Because we'll have cross-origin requests if we'd want to use our service within another app, we also have to add the Access-Control-Allow-Origin header to the return statement in handler.js

Testing the Random House Generator

Before deploying, we can test our function locally. For now, it should only return a random Hogwarts house. From inside our project directory, we run:

serverless invoke local --function getRandomHouseAndHousemates
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If everything works as expected, we should see something like this in our terminal:

    "statusCode": 200,
    "headers": {
        "Access-Control-Allow-Origin": "*"
    "body": "{\"randomHouse\":\"Hufflepuff\"}"
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If that works, we can go on and implement the additional logic to fetch and return data about our new housemates.

Getting data from 3rd party API

In order to be able to make requests to the Harry Potter API, inside our random-sorting-service folder, we run:

npm install axios
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In our handler.js, we add the code we need to get and return our housemates' data:

Screenshot of completed code

Let's take a closer look at this code example, too:

In our handler.js, we have to require axios. Then, we use the randomHouse variable declared in the first step to generate the URL to reach the API endpoint we need. Subsequently, we make the API request. As getRandomHouseAndHousemates already is an async function, we'll use a try...catch block to handle possible request errors with axios.

Because we plan to return only students from the same house, but the given endpoint returns teachers as well as students, we have to apply the filter() method to the API response as well.

Testing the API Request

Now it is time to test our function locally again before we finally can deploy:

serverless invoke local --function getRandomHouseAndHousemates 
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We should see something similar to that in our terminal:

    "statusCode": 200,
    "headers": {
        "Access-Control-Allow-Origin": "*"
    "body": "{\"randomHouse\":\"Ravenclaw\",\"housemates\":[{\"name\":\"Cho Chang\",\"species\":\"human\",\"gender\":\"female\",\"house\":\"Ravenclaw\",\"dateOfBirth\":\"\",\"yearOfBirth\":\"\",\"ancestry\":\"\",\"eyeColour\":\"brown\",\"hairColour\":\"black\",\"wand\":{\"wood\":\"\",\"core\":\"\",\"length\":\"\"},\"patronus\":\"swan\",\"hogwartsStudent\":true,\"hogwartsStaff\":false,\"actor\":\"Katie Leung\",\"alive\":true,\"image\":\"\"},{\"name\":\"Luna Lovegood\",\"species\":\"human\",\"gender\":\"female\",\"house\":\"Ravenclaw\",\"dateOfBirth\":\"13-02-1981\",\"yearOfBirth\":1981,\"ancestry\":\"\",\"eyeColour\":\"grey\",\"hairColour\":\"blonde\",\"wand\":{\"wood\":\"\",\"core\":\"\",\"length\":\"\"},\"patronus\":\"hare\",\"hogwartsStudent\":true,\"hogwartsStaff\":false,\"actor\":\"Evanna Lynch\",\"alive\":true,\"image\":\"\"}]}"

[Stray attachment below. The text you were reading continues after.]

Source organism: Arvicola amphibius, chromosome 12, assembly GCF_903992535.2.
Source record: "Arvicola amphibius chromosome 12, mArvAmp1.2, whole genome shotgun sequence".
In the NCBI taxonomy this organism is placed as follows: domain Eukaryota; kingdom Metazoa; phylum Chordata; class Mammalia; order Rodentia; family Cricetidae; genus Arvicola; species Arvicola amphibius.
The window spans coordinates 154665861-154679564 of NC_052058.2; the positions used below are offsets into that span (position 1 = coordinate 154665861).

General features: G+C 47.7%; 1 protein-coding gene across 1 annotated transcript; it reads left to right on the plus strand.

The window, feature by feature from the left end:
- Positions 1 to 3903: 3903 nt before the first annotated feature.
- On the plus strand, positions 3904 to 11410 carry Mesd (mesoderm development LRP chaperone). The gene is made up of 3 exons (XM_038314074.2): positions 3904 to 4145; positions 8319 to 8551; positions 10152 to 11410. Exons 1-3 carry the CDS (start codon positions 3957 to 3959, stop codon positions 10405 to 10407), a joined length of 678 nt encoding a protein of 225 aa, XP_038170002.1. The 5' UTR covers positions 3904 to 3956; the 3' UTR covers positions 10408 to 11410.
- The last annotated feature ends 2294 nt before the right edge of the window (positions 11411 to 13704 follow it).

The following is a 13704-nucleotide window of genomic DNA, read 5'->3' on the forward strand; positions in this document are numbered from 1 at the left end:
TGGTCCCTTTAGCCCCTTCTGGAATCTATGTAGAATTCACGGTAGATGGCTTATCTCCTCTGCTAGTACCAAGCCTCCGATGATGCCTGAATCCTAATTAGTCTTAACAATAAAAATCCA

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Deploying to AWS

If that works, we can deploy:

serverless deploy
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The Serverless Toolkit will now hand over our function to AWS using the infrastructure requirements we provided in our serverless.yml. When successfully finished, we should see this information in our terminal:

Screenshot of serverless deploy output

Under the endpoints output, we can see the (API Gateway-) generated URL we need to invoke our function. The path /dev/house not only contains the trailing /house as specified in our serverless.yml but also contains /dev/ as Serverless deploys to the dev environment by default (we could also deploy to production by using the --stage flag: serverless deploy --stage prod).

Now, we can check if all files have been deployed to Lambda successfully. In our AWS Management Console, we search for Lambda and select getRandomHouseAndHousemates. We should see something like this:

Screenshot service at AWS Lambda

Testing the Endpoint

We can try out our endpoint by simply copying it from the terminal and paste it into the address bar of our browser.

Screenshot browser output

If we use Postman, we get a neater looking result:

Screenshot Postman output

Now that our serverless function is up and running, we could access our newly created API from any web application (I'm planning to build a Sorting Hat App with React and TypeScript, but this is another story...).

Find the completed code of this Random Sorting Service on GitHub.